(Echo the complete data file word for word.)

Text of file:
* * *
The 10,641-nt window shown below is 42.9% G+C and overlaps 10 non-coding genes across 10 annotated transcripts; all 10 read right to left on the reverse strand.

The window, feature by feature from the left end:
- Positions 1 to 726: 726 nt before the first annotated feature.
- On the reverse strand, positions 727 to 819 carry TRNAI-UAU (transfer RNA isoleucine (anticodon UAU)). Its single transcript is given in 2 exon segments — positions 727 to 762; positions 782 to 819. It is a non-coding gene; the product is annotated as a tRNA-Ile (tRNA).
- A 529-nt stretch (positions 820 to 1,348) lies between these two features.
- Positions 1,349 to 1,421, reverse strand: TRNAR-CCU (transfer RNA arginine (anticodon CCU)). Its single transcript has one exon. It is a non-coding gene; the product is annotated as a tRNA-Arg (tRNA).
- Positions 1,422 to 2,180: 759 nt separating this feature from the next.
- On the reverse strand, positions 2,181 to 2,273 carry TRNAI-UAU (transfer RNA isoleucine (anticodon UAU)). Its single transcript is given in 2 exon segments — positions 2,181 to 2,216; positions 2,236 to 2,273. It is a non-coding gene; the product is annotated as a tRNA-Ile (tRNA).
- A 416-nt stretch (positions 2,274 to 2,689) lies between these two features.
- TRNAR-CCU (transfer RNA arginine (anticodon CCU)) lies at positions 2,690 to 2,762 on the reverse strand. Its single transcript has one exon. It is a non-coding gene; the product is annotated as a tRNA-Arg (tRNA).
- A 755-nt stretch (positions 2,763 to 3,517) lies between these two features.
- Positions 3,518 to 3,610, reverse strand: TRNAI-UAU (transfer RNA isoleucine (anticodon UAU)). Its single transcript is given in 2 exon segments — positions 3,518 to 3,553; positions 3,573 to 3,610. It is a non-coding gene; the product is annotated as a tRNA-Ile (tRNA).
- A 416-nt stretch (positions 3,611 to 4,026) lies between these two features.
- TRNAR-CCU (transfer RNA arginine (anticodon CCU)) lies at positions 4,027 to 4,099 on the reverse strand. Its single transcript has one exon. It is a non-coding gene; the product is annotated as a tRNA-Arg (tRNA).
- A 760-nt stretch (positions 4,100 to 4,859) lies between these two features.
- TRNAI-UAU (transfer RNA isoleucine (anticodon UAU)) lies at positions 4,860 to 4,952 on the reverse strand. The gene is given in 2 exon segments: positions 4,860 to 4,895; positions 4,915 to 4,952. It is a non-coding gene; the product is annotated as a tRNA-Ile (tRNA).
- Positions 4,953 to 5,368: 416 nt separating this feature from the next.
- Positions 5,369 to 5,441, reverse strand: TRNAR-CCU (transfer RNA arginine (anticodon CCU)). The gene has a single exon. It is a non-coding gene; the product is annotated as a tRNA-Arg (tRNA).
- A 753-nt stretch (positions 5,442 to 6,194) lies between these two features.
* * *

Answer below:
The 10,641-nt window shown below is 42.9% G+C and overlaps 10 non-coding genes across 10 annotated transcripts; all 10 read right to left on the reverse strand.

The window, feature by feature from the left end:
- Positions 1 to 726: 726 nt before the first annotated feature.
- On the reverse strand, positions 727 to 819 carry TRNAI-UAU (transfer RNA isoleucine (anticodon UAU)). Its single transcript is given in 2 exon segments — positions 727 to 762; positions 782 to 819. It is a non-coding gene; the product is annotated as a tRNA-Ile (tRNA).
- A 529-nt stretch (positions 820 to 1,348) lies between these two features.
- Positions 1,349 to 1,421, reverse strand: TRNAR-CCU (transfer RNA arginine (anticodon CCU)). Its single transcript has one exon. It is a non-coding gene; the product is annotated as a tRNA-Arg (tRNA).
- Positions 1,422 to 2,180: 759 nt separating this feature from the next.
- On the reverse strand, positions 2,181 to 2,273 carry TRNAI-UAU (transfer RNA isoleucine (anticodon UAU)). Its single transcript is given in 2 exon segments — positions 2,181 to 2,216; positions 2,236 to 2,273. It is a non-coding gene; the product is annotated as a tRNA-Ile (tRNA).
- A 416-nt stretch (positions 2,274 to 2,689) lies between these two features.
- TRNAR-CCU (transfer RNA arginine (anticodon CCU)) lies at positions 2,690 to 2,762 on the reverse strand. Its single transcript has one exon. It is a non-coding gene; the product is annotated as a tRNA-Arg (tRNA).
- A 755-nt stretch (positions 2,763 to 3,517) lies between these two features.
- Positions 3,518 to 3,610, reverse strand: TRNAI-UAU (transfer RNA isoleucine (anticodon UAU)). Its single transcript is given in 2 exon segments — positions 3,518 to 3,553; positions 3,573 to 3,610. It is a non-coding gene; the product is annotated as a tRNA-Ile (tRNA).
- A 416-nt stretch (positions 3,611 to 4,026) lies between these two features.
- TRNAR-CCU (transfer RNA arginine (anticodon CCU)) lies at positions 4,027 to 4,099 on the reverse strand. Its single transcript has one exon. It is a non-coding gene; the product is annotated as a tRNA-Arg (tRNA).
- A 760-nt stretch (positions 4,100 to 4,859) lies between these two features.
- TRNAI-UAU (transfer RNA isoleucine (anticodon UAU)) lies at positions 4,860 to 4,952 on the reverse strand. The gene is given in 2 exon segments: positions 4,860 to 4,895; positions 4,915 to 4,952. It is a non-coding gene; the product is annotated as a tRNA-Ile (tRNA).
- Positions 4,953 to 5,368: 416 nt separating this feature from the next.
- Positions 5,369 to 5,441, reverse strand: TRNAR-CCU (transfer RNA arginine (anticodon CCU)). The gene has a single exon. It is a non-coding gene; the product is annotated as a tRNA-Arg (tRNA).
- A 753-nt stretch (positions 5,442 to 6,194) lies between these two features.